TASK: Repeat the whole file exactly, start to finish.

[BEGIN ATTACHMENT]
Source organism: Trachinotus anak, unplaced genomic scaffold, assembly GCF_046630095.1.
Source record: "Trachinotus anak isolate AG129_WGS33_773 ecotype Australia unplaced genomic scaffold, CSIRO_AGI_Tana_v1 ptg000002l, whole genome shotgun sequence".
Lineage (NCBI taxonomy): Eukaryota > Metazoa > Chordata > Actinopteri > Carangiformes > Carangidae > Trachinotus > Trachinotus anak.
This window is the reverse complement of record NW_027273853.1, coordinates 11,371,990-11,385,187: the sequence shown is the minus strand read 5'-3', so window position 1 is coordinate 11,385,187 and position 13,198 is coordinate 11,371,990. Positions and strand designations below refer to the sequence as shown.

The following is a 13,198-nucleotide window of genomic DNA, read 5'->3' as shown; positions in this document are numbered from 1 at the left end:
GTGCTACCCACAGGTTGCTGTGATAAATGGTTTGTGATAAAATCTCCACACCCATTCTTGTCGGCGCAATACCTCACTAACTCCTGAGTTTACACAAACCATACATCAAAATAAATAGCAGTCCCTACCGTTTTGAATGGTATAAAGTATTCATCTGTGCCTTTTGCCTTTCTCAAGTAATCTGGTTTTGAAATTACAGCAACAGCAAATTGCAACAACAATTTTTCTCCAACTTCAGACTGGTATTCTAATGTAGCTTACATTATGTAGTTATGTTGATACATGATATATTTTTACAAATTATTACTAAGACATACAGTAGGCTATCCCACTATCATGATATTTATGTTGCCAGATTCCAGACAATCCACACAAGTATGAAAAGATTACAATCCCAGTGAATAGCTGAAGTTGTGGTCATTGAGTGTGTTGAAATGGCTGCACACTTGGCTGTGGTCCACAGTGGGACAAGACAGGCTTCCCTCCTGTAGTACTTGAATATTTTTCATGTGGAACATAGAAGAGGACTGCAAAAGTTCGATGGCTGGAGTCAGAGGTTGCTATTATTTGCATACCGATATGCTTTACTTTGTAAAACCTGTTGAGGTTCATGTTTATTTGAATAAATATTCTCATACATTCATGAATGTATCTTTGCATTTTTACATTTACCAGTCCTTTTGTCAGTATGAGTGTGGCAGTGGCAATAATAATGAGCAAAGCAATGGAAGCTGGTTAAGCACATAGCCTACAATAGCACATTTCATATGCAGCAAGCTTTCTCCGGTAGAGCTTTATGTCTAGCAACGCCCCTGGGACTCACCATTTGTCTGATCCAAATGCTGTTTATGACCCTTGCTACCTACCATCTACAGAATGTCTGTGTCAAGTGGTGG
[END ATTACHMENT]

Source organism: Trachinotus anak, unplaced genomic scaffold, assembly GCF_046630095.1.
Source record: "Trachinotus anak isolate AG129_WGS33_773 ecotype Australia unplaced genomic scaffold, CSIRO_AGI_Tana_v1 ptg000002l, whole genome shotgun sequence".
Lineage (NCBI taxonomy): Eukaryota > Metazoa > Chordata > Actinopteri > Carangiformes > Carangidae > Trachinotus > Trachinotus anak.
This window is the reverse complement of record NW_027273853.1, coordinates 11,371,990-11,385,187: the sequence shown is the minus strand read 5'-3', so window position 1 is coordinate 11,385,187 and position 13,198 is coordinate 11,371,990. Positions and strand designations below refer to the sequence as shown.

The following is a 13,198-nucleotide window of genomic DNA, read 5'->3' as shown; positions in this document are numbered from 1 at the left end:
GTGCTACCCACAGGTTGCTGTGATAAATGGTTTGTGATAAAATCTCCACACCCATTCTTGTCGGCGCAATACCTCACTAACTCCTGAGTTTACACAAACCATACATCAAAATAAATAGCAGTCCCTACCGTTTTGAATGGTATAAAGTATTCATCTGTGCCTTTTGCCTTTCTCAAGTAATCTGGTTTTGAAATTACAGCAACAGCAAATTGCAACAACAATTTTTCTCCAACTTCAGACTGGTATTCTAATGTAGCTTACATTATGTAGTTATGTTGATACATGATATATTTTTACAAATTATTACTAAGACATACAGTAGGCTATCCCACTATCATGATATTTATGTTGCCAGATTCCAGACAATCCACACAAGTATGAAAAGATTACAATCCCAGTGAATAGCTGAAGTTGTGGTCATTGAGTGTGTTGAAATGGCTGCACACTTGGCTGTGGTCCACAGTGGGACAAGACAGGCTTCCCTCCTGTAGTACTTGAATATTTTTCATGTGGAACATAGAAGAGGACTGCAAAAGTTCGATGGCTGGAGTCAGAGGTTGCTATTATTTGCATACCGATATGCTTTACTTTGTAAAACCTGTTGAGGTTCATGTTTATTTGAATAAATATTCTCATACATTCATGAATGTATCTTTGCATTTTTACATTTACCAGTCCTTTTGTCAGTATGAGTGTGGCAGTGGCAATAATAATGAGCAAAGCAATGGAAGCTGGTTAAGCACATAGCCTACAATAGCACATTTCATATGCAGCAAGCTTTCTCCGGTAGAGCTTTATGTCTAGCAACGCCCCTGGGACTCACCATTTGTCTGATCCAAATGCTGTTTATGACCCTTGCTACCTACCATCTACAGAATGTCTGTGTCAAGTGGTGG